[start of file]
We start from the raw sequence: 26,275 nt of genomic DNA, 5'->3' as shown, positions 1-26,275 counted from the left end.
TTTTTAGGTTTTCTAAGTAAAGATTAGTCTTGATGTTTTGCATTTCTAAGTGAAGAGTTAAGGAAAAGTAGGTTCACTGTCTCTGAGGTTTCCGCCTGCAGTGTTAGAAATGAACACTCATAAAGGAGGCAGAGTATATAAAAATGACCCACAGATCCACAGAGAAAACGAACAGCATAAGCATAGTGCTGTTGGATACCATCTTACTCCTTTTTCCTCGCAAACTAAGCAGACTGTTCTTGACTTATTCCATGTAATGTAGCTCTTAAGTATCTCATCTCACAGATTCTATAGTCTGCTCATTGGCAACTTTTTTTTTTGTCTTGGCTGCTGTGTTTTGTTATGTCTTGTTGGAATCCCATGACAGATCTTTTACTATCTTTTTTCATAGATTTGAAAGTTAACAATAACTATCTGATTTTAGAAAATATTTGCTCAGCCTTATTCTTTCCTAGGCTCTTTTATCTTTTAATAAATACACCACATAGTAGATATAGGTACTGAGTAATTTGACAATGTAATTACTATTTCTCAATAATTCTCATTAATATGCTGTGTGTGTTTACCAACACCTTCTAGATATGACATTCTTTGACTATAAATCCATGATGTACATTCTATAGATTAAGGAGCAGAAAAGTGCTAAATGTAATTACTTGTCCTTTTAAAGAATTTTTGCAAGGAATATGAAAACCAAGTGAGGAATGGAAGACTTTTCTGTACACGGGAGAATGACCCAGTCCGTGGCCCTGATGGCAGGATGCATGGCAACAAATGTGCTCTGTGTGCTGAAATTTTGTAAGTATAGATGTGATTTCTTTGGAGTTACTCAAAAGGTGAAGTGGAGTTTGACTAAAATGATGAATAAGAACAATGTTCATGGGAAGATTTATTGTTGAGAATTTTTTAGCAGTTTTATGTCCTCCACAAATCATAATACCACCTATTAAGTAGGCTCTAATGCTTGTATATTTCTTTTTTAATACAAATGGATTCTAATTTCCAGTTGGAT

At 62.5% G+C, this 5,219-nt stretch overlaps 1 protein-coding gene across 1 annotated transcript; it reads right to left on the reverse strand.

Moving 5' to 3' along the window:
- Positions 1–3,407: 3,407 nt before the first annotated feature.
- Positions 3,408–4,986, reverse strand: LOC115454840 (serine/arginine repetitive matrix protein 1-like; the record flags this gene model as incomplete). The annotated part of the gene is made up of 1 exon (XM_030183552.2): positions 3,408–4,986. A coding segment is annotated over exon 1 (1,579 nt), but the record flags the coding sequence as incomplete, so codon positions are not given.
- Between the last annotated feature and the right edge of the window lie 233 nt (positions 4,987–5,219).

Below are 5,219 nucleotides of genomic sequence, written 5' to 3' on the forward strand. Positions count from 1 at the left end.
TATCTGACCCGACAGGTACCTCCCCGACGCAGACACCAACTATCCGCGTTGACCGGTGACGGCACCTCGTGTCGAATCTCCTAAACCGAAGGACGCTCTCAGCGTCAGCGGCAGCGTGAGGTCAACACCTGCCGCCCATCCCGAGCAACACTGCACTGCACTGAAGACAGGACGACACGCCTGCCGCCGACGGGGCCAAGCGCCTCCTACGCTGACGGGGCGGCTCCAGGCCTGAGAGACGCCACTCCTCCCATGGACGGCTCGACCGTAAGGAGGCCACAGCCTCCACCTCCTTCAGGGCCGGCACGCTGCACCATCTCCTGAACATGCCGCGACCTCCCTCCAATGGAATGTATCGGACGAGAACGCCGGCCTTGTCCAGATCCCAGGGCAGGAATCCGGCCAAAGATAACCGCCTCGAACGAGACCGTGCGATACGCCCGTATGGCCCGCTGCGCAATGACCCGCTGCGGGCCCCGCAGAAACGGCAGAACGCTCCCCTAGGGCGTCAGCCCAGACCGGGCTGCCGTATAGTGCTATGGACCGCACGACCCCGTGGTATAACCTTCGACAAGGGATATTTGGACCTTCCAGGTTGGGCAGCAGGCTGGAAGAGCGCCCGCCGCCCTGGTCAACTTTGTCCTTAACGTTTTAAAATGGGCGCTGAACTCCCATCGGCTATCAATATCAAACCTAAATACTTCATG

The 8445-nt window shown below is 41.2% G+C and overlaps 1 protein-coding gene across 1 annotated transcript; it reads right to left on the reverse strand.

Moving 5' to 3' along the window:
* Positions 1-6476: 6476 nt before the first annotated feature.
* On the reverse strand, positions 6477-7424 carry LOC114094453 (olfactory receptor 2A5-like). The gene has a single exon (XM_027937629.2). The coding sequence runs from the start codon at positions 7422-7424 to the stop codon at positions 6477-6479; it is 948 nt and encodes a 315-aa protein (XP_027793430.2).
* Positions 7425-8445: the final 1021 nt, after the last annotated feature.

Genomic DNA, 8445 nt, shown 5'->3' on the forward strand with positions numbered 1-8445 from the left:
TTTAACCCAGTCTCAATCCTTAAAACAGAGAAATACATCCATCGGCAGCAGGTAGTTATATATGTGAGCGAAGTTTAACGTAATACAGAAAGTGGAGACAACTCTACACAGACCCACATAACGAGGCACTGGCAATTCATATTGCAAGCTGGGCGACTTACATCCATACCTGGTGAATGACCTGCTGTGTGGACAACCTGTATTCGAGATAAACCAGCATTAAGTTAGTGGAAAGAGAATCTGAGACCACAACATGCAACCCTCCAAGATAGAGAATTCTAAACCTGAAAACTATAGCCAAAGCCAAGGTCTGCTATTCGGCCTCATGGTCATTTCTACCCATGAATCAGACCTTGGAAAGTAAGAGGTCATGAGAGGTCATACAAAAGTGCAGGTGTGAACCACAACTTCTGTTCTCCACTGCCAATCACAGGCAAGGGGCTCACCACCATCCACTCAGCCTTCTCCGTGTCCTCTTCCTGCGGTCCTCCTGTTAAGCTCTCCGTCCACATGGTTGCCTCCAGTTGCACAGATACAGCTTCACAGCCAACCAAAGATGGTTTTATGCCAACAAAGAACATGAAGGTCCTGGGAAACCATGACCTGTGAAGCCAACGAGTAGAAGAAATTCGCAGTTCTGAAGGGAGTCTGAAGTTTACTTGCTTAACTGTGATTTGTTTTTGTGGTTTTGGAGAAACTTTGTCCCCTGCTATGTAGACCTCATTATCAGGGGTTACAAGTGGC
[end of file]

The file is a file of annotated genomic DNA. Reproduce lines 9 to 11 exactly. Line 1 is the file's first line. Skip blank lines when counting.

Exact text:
TATCTGACCCGACAGGTACCTCCCCGACGCAGACACCAACTATCCGCGTTGACCGGTGACGGCACCTCGTGTCGAATCTCCTAAACCGAAGGACGCTCTCAGCGTCAGCGGCAGCGTGAGGTCAACACCTGCCGCCCATCCCGAGCAACACTGCACTGCACTGAAGACAGGACGACACGCCTGCCGCCGACGGGGCCAAGCGCCTCCTACGCTGACGGGGCGGCTCCAGGCCTGAGAGACGCCACTCCTCCCATGGACGGCTCGACCGTAAGGAGGCCACAGCCTCCACCTCCTTCAGGGCCGGCACGCTGCACCATCTCCTGAACATGCCGCGACCTCCCTCCAATGGAATGTATCGGACGAGAACGCCGGCCTTGTCCAGATCCCAGGGCAGGAATCCGGCCAAAGATAACCGCCTCGAACGAGACCGTGCGATACGCCCGTATGGCCCGCTGCGCAATGACCCGCTGCGGGCCCCGCAGAAACGGCAGAACGCTCCCCTAGGGCGTCAGCCCAGACCGGGCTGCCGTATAGTGCTATGGACCGCACGACCCCGTGGTATAACCTTCGACAAGGGATATTTGGACCTTCCAGGTTGGGCAGCAGGCTGGAAGAGCGCCCGCCGCCCTGGTCAACTTTGTCCTTAACGTTTTAAAATGGGCGCTGAACTCCCATCGGCTATCAATATCAAACCTAAATACTTCATG

The 8445-nt window shown below is 41.2% G+C and overlaps 1 protein-coding gene across 1 annotated transcript; it reads right to left on the reverse strand.

Moving 5' to 3' along the window: